Only trained people would know how to remove gun, says sergeant

Only those trained in the technique would know how to pull a revolver from a police officer's holster, the Coroner's Court was told yesterday.

Sergeant Tai Wai-leung was speaking on the second day of the inquest into the death of Constable Leung Shing-yan - found lying in blood with his service revolver and 12 bullets missing after attending a noise complaint five years ago - and three others.

Leung was Sergeant Tai's subordinate at the Lei Muk Shue police station.

According to the sergeant, only those who were trained would know that a revolver had to be pushed in before it could be pulled from a police holster.

Sergeant Tai said he had told Leung to take an early lunch break on March 14, 2001.

By coincidence, the swap left Leung free when the fateful call came in for police to investigate a noise complaint at Shek Wai Kok Estate in Tsuen Wan.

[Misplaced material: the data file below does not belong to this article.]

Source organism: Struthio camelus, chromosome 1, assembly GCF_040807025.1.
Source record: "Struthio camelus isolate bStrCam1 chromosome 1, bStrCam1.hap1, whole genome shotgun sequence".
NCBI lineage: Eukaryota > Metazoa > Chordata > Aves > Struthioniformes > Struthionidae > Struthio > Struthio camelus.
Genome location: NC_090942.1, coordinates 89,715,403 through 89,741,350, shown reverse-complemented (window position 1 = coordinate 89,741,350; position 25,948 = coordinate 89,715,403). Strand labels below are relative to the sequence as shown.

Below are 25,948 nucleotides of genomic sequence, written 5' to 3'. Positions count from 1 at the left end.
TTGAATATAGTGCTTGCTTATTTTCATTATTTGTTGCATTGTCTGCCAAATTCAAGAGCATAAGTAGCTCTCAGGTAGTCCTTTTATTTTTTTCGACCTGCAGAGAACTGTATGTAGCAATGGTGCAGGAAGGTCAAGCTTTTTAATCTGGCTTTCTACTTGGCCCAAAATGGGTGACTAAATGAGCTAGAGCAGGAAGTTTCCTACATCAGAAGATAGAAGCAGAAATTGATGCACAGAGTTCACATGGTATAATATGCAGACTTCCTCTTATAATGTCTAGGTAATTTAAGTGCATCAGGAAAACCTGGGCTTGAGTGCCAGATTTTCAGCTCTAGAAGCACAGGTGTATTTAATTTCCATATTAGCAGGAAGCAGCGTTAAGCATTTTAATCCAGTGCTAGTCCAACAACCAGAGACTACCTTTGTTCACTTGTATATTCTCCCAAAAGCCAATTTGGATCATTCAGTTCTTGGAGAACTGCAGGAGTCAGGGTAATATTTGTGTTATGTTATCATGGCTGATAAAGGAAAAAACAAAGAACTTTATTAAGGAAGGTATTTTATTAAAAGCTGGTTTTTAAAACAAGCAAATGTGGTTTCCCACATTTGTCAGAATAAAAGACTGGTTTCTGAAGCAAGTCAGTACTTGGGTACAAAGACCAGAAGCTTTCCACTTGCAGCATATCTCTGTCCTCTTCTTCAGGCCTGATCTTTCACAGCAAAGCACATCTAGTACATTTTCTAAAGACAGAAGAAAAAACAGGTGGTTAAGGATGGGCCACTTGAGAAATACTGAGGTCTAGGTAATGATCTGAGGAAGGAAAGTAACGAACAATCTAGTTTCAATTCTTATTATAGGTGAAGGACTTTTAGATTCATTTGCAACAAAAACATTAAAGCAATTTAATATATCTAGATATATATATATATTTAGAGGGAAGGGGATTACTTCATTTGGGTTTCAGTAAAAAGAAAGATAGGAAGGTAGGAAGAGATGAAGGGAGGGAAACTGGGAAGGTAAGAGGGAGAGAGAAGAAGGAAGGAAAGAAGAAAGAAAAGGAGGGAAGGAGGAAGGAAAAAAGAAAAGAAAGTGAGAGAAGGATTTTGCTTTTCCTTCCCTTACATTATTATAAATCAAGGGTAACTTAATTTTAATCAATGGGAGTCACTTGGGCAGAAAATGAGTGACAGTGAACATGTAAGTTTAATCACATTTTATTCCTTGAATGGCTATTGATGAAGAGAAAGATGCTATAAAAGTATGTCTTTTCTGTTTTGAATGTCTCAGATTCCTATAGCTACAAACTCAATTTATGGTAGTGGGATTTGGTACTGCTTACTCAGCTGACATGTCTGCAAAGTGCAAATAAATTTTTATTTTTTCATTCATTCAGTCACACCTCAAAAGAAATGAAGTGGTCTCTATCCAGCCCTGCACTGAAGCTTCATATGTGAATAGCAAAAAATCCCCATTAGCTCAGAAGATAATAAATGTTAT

Leung was found dead on the fifth floor of Shek To House about 12.30pm that day.

'I noticed his service revolver was not in his holster pouch,' said Sergeant Tai, adding that he saw Leung lying in blood when he arrived at the scene.

'[Leung] learned anti-snatching skills at the police training school to resist snatching of the revolver from behind and from two sides,' he testified.

Sergeant Tai said that along with Leung's service revolver, which had the serial number 7215, 12 bullets and a speed-loader were missing.


'It is a big deal when we find weapons missing,' he said.

Further investigation revealed that Leung's notebook also was missing.


Sergeant Tai said he told Leung to swap lunch slots with Constable Chan Chi-kwan for convenience, adding that the instruction was reasonable and not unusual.

He said Leung had been at the police station taking a statement from an assault victim until about 10.30am.

The sergeant told him to take an earlier lunch slot, which started at 11pm, otherwise he would have had to drive a patrol car to his Shek Wai Kok Estate beat and return at 12.30pm for lunch.


'The arrangement saved a trip and was more convenient,' he told the court.

'This is a very usual practice to have our officers' meal times swapped.'

Sergeant Tai said he had known Leung for two years and found him to be a 'very good' officer, saying he was quite self-motivated and hard-working.